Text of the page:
Sunak moves to curb migration citing strain on UK services
The British prime minister will defend his efforts to curb migration, saying the UK government is struggling to cope with the number of arrivals.
Rishi Sunak will appear at an event in Kent in southern England on Monday to draw attention to progress over the last six months, notably a 50% increase on raids for those working illegally and 700 new staff to track people crossing the English Channel in small boats.
Immigration Minister Robert Jenrick said the government will deploy barges and unused army bases to house people seeking asylum and tell young men four people will have to share one room.
The measures are aimed at making Britain a less-attractive destination to people arriving through informal routes. Ministers are concerned a record 606,000 more people moved to Britain than departed last year despite a promise to reduce immigration.
“We also can’t allow the UK to be perceived to be a soft touch,” Jenrick said on BBC television’s Sunday With Laura Kuenssberg show. “It’s placing serious pressure on public services and our ability to successfully integrate people into the country.”
Immigration has become a lightning rod for the right wing of the Conservative Party after a wave of migrants arrived in small boats this spring and inflows hit a record.
Sunak has backed away from a manifesto promise to cut migration, but ministers are working on measures to deport 3,000 people a month deemed to have entered the UK though means they deem are illegal. While the vast majority of immigrants arrive legally with visas, it’s the informal routes and especially asylum that are the prime focus.
The Labour opposition has promised to cut immigration levels and says the Conservatives are to blame for letting numbers get out of control. The issue has added to friction with business lobby groups, which are urging a relaxing of the rules to allow in workers needed to fill vacant jobs and alleviate upward pressures on wages.
“We want businesses to be in the first instance investing in British workers and technology and automation that drives productivity, not just reaching for the easy lever of foreign labor,” Jenrick told the BBC.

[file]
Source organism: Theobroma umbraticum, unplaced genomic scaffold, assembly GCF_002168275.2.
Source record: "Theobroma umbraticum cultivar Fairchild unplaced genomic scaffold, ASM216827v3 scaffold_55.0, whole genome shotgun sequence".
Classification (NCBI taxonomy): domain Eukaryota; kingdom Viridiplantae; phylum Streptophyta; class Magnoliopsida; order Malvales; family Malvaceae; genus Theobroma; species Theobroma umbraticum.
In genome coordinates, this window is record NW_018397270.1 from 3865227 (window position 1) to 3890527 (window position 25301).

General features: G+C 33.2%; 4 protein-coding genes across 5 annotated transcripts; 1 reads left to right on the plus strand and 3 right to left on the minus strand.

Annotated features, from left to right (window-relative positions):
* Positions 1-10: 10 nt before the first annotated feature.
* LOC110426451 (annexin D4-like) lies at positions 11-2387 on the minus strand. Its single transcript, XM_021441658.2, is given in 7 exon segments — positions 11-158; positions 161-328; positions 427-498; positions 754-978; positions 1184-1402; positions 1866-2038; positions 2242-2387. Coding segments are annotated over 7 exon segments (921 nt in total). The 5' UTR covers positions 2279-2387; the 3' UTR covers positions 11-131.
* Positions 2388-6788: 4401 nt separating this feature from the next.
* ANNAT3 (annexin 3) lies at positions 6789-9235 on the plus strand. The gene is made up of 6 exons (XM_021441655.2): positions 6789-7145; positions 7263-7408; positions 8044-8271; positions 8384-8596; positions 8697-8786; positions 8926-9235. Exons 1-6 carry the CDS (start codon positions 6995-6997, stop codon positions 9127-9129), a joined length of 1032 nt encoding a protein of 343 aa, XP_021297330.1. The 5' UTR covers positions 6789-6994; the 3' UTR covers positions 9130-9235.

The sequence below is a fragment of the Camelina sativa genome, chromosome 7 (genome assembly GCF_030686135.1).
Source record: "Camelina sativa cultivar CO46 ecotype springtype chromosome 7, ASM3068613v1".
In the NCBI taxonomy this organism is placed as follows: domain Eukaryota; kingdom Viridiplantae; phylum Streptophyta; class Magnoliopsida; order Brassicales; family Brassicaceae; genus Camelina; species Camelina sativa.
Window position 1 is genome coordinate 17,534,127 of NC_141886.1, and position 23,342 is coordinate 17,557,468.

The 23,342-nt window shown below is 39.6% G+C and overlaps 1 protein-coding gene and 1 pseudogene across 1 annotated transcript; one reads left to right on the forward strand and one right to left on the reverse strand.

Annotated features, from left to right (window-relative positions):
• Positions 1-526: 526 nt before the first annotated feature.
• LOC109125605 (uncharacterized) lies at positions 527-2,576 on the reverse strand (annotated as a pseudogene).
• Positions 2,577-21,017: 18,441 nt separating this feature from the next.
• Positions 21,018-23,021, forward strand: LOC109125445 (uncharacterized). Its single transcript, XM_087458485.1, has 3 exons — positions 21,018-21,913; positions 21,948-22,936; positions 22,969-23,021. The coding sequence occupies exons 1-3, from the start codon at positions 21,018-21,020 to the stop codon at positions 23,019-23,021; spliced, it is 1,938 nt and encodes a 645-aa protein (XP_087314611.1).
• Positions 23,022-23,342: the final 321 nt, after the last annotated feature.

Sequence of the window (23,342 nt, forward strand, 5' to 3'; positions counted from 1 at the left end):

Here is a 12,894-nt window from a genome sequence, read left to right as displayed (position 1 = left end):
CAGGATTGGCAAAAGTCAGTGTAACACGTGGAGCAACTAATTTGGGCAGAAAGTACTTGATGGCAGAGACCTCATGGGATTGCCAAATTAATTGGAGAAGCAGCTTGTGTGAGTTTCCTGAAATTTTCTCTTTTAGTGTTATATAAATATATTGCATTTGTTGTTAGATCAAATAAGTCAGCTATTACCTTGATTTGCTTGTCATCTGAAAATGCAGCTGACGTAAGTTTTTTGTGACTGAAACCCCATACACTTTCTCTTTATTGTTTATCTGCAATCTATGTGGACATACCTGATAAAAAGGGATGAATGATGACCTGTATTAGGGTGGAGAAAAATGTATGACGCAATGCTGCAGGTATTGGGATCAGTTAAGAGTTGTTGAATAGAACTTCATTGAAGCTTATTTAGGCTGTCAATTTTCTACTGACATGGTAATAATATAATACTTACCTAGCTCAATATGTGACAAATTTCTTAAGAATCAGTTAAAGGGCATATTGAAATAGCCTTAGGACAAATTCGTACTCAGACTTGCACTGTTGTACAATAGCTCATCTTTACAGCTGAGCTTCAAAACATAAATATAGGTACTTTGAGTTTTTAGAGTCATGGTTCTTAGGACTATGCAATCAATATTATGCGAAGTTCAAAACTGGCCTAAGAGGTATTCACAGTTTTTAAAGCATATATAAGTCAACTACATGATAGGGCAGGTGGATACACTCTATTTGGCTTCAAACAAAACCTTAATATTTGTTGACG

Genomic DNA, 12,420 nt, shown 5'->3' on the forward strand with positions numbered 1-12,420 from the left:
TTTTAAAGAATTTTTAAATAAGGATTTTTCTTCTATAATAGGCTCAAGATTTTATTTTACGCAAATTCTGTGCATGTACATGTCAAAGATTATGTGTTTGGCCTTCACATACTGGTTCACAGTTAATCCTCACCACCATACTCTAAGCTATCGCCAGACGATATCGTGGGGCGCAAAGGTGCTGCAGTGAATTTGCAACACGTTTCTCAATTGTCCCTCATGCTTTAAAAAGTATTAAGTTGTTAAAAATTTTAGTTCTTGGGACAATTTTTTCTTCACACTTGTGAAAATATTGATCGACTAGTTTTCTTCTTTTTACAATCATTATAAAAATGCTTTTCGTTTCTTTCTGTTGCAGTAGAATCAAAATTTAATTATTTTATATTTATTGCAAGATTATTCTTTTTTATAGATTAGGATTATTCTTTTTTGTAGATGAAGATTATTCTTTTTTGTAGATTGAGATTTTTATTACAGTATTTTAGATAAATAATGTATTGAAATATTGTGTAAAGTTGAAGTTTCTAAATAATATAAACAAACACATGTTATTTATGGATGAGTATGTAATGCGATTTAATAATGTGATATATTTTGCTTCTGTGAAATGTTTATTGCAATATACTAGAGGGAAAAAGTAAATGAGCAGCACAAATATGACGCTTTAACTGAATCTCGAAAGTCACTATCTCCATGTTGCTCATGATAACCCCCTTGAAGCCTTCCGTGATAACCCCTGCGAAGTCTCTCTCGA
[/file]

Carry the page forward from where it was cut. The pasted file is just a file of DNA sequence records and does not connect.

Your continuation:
Sunak’s office said on Sunday that the prime minister will say the current measures are working but “there is more to be done”. The government already has signed deals with France and Albania aimed at limiting flows and passed legislation in the House of Commons that ensures that “if you come here illegally, you will be detained and swiftly removed”, Downing Street said in a statement released on Sunday.
Jenrick said the asylum system needs “fundamental” reform because it’s “riddled with abuse”, notably the government paying too much money to hotel operators for housing people.
The Illegal Migration Bill, due before the House of Lords on Wednesday, will let officials detain migrants who arrive through informal channels. The government wants to return many of them home — or to Rwanda.
“That will create the deterrent we desperately need,” Jenrick said. “It will break the business model of the people smuggling gangs, and it will stop the system from coming under intolerable pressure like it is today.”
The House of Commons on Wednesday is set to approve a bill that will confirm how and when immigrants are considered settled in the UK for citizenship purposes.
Jenrick said it’s reasonable to ask asylum seekers to share rooms, brushing aside concerns of a group that refused to enter a hotel in Pimlico, where the Home Office had asked them to sleep “four people per room”.
The leader of Westminster City Council expressed “deep concern” that some 40 refugees were placed in the borough last week “without appropriate accommodation or support available”, the Press Association reported.
“We had offered them a safe bed with board and lodgings in a good-quality hotel in central London,” Jenrick said on the BBC. “Yes, some of them had to share with other people. These are single adult males, I don’t think that’s unreasonable.”
He said the government wants to reduce the cost to taxpayers of housing asylum seekers, saying that putting them in hotels drains “valuable assets for the local business community”. DM